Cumulus auditor jumps ship4/30/2000 08:00:00 PM Eastern
Troubled radio company Cumulus Media Corp. plans to hire a new auditor early this month after the unexplained resignation of its accountant of two years, PricewaterhouseCoopers LLP.
Citing client confidentiality, a PwC spokesman declined comment on the firm's unexpected move. Meanwhile, Cumulus emphasized that PwC had issued an "unqualified" opinion, the best possible, of its 1999 financial report, which was filed late with the Securities & Exchange Commission.
"While we would not necessarily have chosen this course," Cumulus said last Monday in a statement, "this change may actually be the best thing for the company going forward." That's because Cumulus is looking for a new CFO, and "it probably would be best for [him] to have his own fresh relationship with a new auditor," Cumulus Chairman Richard Weening says.
In an SEC filing dated last Monday, Cumulus said PwC had discovered two "material weaknesses" in auditing Cumulus' 1999 numbers. For one, "spot [advertising], package billing and nontraditional revenues had been recorded in advance of when the spots aired or events occurred." Cumulus, which owns or is buying some 320 radio stations, failed to detect that problem "on a timely basis," the filing said.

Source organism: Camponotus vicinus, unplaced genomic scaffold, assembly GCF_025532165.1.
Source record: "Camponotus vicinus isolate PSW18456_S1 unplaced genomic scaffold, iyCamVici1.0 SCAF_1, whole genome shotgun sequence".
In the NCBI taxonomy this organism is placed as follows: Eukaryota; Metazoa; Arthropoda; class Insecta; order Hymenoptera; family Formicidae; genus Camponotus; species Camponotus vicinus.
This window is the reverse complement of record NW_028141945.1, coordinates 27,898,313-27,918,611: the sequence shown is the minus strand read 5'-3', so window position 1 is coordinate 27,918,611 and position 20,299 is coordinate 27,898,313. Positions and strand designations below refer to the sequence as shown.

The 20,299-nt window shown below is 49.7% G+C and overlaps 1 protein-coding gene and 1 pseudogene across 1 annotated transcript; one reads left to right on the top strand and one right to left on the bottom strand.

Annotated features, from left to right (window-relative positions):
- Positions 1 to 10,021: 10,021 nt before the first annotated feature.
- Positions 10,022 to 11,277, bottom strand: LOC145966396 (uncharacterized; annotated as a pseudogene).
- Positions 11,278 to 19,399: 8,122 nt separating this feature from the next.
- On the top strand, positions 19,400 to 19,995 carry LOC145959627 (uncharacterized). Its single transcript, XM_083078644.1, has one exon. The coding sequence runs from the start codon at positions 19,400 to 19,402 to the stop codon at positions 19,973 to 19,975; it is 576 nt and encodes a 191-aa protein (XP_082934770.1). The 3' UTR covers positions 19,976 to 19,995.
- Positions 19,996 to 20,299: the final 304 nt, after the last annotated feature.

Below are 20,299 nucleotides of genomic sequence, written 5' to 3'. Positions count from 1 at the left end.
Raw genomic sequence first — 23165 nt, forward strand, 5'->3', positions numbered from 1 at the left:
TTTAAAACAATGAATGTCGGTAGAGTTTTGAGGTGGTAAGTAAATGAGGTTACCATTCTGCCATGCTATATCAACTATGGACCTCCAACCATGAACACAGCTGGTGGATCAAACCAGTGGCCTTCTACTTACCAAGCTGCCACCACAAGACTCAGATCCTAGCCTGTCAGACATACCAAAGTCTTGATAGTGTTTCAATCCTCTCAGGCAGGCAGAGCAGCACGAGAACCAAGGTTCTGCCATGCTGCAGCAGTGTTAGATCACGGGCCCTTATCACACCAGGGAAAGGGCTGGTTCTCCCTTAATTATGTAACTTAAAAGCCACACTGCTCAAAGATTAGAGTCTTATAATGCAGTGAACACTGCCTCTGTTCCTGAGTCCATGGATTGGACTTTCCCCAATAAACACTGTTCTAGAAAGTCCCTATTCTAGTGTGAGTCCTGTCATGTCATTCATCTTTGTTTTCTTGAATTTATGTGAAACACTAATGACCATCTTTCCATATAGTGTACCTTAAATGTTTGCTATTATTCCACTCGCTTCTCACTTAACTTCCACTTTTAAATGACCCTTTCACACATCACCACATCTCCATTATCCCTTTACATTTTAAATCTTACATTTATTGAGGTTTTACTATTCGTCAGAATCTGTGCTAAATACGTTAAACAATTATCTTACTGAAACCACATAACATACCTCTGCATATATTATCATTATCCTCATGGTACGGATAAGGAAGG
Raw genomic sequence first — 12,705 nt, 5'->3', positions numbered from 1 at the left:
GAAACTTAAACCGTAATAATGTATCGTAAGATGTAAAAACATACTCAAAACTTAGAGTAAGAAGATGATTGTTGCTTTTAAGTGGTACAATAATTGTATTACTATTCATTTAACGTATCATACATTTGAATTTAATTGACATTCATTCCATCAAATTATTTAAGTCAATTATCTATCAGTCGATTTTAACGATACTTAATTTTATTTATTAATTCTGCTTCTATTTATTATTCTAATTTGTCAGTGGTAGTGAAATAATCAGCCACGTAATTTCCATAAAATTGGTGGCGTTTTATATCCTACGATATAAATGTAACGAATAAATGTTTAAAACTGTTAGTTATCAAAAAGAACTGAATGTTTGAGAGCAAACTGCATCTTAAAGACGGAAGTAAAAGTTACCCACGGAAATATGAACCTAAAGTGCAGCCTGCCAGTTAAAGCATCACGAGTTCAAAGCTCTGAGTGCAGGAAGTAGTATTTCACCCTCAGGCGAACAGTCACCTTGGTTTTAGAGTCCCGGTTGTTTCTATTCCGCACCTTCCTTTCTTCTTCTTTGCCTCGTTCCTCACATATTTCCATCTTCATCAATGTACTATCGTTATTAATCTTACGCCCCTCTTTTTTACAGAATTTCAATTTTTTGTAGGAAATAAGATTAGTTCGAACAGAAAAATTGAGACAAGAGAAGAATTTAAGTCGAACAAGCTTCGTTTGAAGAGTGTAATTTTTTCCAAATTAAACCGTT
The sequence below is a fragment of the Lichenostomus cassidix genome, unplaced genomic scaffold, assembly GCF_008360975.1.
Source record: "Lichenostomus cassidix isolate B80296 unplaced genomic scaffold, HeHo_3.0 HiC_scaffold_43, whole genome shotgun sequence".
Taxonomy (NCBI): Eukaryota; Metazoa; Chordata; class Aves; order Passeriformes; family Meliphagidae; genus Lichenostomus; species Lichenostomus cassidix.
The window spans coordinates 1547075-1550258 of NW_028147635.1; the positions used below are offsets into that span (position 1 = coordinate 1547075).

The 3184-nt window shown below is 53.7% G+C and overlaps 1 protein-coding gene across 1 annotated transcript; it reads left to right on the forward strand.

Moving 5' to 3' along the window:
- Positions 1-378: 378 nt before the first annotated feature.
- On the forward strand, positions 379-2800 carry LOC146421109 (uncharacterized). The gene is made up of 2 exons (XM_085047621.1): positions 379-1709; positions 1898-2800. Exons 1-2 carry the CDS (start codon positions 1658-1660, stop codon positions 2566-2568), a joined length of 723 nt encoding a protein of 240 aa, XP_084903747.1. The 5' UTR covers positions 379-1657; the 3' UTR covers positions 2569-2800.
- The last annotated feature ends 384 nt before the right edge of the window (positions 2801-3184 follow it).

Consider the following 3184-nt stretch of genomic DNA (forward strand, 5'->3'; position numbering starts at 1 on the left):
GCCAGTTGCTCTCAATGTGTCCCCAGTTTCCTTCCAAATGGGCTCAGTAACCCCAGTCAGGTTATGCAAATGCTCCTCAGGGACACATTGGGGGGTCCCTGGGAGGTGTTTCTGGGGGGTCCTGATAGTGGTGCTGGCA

PwC also said that Cumulus "failed to ensure, on a timely basis, that amendments to related-party service agreements were appropriately reviewed and approved." Weening and Lewis W. Dickey Jr., the president, both had consulting deals with their own companies.
The news of PwC's resignation sent Cumulus' stock price into a free fall. It was down 16.1% last Monday, to $11.375, with 936,600 shares traded. The following day, it plunged 19.1%, to a 52-week low of $9.203125, on a volume of 1.73 million shares. But the stock price revived somewhat, to close last Thursday at $13 on volume of 308,200 shares.